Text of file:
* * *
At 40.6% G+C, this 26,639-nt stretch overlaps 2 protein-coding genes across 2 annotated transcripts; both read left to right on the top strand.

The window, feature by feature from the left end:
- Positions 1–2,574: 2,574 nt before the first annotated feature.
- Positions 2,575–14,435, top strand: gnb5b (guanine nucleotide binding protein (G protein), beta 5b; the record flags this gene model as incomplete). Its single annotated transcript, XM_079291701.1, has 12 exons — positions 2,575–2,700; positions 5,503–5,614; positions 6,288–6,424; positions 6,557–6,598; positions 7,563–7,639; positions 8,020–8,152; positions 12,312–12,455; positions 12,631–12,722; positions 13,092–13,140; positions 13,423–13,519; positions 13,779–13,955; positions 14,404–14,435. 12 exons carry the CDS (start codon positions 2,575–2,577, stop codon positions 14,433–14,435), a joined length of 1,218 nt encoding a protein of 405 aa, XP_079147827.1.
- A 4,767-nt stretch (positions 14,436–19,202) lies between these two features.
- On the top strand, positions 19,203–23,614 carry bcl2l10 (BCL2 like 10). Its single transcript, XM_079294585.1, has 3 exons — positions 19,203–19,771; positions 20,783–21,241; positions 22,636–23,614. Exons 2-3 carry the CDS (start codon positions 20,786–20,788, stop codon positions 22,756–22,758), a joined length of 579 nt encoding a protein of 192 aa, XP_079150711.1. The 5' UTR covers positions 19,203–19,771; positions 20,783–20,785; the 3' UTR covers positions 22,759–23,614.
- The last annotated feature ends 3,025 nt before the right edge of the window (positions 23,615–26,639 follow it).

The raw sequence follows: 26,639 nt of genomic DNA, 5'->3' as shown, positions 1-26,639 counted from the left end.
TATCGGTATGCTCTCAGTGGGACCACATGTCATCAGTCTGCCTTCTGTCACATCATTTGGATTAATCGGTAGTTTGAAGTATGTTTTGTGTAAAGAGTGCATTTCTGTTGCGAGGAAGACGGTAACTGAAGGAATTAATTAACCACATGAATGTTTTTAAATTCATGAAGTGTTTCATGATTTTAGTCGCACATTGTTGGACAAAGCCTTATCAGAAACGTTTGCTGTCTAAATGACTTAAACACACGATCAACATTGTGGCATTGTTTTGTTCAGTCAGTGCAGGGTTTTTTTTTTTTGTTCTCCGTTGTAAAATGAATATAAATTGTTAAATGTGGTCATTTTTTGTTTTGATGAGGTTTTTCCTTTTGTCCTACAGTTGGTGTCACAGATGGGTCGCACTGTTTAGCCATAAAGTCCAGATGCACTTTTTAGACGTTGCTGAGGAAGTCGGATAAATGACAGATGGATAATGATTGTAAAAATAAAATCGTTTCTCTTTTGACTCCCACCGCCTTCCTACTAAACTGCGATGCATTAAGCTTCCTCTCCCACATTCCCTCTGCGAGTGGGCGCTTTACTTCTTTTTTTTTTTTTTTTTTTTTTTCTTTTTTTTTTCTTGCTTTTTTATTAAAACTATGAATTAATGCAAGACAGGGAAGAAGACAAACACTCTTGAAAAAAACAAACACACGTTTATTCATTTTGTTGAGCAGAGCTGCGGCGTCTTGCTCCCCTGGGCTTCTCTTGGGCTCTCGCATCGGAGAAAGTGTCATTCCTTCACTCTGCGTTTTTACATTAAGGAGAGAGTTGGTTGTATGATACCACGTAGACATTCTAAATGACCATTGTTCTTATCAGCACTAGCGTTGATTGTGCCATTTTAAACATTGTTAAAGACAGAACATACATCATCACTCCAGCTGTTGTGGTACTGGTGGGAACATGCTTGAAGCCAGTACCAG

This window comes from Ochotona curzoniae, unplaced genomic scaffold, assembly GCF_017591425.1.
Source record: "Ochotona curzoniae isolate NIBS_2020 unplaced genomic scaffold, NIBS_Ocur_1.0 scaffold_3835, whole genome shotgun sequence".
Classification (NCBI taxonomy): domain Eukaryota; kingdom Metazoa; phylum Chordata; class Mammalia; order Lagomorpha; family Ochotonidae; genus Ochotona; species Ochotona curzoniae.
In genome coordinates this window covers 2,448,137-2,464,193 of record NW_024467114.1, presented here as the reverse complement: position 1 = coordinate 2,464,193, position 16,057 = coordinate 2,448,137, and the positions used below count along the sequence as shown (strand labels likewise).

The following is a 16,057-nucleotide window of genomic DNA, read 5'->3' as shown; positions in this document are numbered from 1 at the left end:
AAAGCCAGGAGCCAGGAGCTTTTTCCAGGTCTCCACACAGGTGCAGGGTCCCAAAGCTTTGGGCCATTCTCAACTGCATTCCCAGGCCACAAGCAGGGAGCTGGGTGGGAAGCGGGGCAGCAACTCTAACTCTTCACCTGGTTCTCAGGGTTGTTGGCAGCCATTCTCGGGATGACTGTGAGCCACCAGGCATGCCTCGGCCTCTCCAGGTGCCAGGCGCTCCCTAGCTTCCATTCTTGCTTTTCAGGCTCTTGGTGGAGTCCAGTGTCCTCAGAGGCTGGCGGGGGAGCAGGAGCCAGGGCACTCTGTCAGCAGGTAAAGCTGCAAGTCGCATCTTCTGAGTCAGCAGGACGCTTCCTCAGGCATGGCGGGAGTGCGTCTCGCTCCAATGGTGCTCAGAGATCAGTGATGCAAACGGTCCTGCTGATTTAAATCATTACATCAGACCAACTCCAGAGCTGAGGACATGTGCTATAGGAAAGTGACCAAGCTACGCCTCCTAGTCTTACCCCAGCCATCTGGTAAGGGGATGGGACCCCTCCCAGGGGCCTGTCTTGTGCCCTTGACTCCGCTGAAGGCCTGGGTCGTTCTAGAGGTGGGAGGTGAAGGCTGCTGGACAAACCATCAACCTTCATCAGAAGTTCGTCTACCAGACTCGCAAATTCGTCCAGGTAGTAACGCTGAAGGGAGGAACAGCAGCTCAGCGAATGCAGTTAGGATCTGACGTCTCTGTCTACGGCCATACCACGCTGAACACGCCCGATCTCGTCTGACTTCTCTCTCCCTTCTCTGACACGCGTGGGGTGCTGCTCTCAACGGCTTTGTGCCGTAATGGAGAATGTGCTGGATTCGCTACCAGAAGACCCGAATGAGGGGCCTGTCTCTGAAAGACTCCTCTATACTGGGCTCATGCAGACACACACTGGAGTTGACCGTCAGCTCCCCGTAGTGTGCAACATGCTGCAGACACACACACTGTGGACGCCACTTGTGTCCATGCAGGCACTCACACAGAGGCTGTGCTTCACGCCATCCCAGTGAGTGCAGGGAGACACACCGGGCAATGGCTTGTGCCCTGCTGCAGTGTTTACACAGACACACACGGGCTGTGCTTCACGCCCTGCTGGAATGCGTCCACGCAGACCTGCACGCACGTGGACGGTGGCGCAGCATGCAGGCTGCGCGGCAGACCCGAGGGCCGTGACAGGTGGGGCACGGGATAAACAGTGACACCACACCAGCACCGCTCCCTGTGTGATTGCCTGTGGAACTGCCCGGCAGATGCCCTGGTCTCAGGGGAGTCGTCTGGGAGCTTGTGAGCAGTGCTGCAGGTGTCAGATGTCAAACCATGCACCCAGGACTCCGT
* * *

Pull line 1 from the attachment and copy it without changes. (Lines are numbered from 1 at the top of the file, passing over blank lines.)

At 40.6% G+C, this 26,639-nt stretch overlaps 2 protein-coding genes across 2 annotated transcripts; both read left to right on the top strand.